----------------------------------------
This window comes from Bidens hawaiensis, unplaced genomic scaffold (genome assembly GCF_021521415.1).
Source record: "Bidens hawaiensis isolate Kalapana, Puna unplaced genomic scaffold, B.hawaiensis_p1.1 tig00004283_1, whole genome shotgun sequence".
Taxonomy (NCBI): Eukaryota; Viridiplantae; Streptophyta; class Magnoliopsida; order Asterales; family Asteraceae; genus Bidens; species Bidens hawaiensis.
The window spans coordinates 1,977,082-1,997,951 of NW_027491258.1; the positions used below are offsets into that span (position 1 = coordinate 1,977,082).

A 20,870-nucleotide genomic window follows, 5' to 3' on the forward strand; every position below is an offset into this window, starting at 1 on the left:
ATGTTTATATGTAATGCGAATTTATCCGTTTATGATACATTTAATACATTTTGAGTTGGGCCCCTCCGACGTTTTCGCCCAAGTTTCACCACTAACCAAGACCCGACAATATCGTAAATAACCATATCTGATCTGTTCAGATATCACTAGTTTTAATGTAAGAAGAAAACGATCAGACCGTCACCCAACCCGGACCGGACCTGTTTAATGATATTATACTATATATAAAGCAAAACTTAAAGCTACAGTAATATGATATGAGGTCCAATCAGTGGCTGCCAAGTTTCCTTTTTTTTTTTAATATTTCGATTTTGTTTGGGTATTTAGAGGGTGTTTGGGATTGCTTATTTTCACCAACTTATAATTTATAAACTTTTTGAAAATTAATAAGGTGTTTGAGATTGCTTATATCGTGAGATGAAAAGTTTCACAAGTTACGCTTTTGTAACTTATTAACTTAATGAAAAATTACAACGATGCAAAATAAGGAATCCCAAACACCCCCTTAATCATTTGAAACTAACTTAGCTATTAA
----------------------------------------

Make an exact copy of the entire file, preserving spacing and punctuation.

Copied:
This window comes from Bidens hawaiensis, unplaced genomic scaffold (genome assembly GCF_021521415.1).
Source record: "Bidens hawaiensis isolate Kalapana, Puna unplaced genomic scaffold, B.hawaiensis_p1.1 tig00004283_1, whole genome shotgun sequence".
Taxonomy (NCBI): Eukaryota; Viridiplantae; Streptophyta; class Magnoliopsida; order Asterales; family Asteraceae; genus Bidens; species Bidens hawaiensis.
The window spans coordinates 1,977,082-1,997,951 of NW_027491258.1; the positions used below are offsets into that span (position 1 = coordinate 1,977,082).

A 20,870-nucleotide genomic window follows, 5' to 3' on the forward strand; every position below is an offset into this window, starting at 1 on the left:
ATGTTTATATGTAATGCGAATTTATCCGTTTATGATACATTTAATACATTTTGAGTTGGGCCCCTCCGACGTTTTCGCCCAAGTTTCACCACTAACCAAGACCCGACAATATCGTAAATAACCATATCTGATCTGTTCAGATATCACTAGTTTTAATGTAAGAAGAAAACGATCAGACCGTCACCCAACCCGGACCGGACCTGTTTAATGATATTATACTATATATAAAGCAAAACTTAAAGCTACAGTAATATGATATGAGGTCCAATCAGTGGCTGCCAAGTTTCCTTTTTTTTTTTAATATTTCGATTTTGTTTGGGTATTTAGAGGGTGTTTGGGATTGCTTATTTTCACCAACTTATAATTTATAAACTTTTTGAAAATTAATAAGGTGTTTGAGATTGCTTATATCGTGAGATGAAAAGTTTCACAAGTTACGCTTTTGTAACTTATTAACTTAATGAAAAATTACAACGATGCAAAATAAGGAATCCCAAACACCCCCTTAATCATTTGAAACTAACTTAGCTATTAA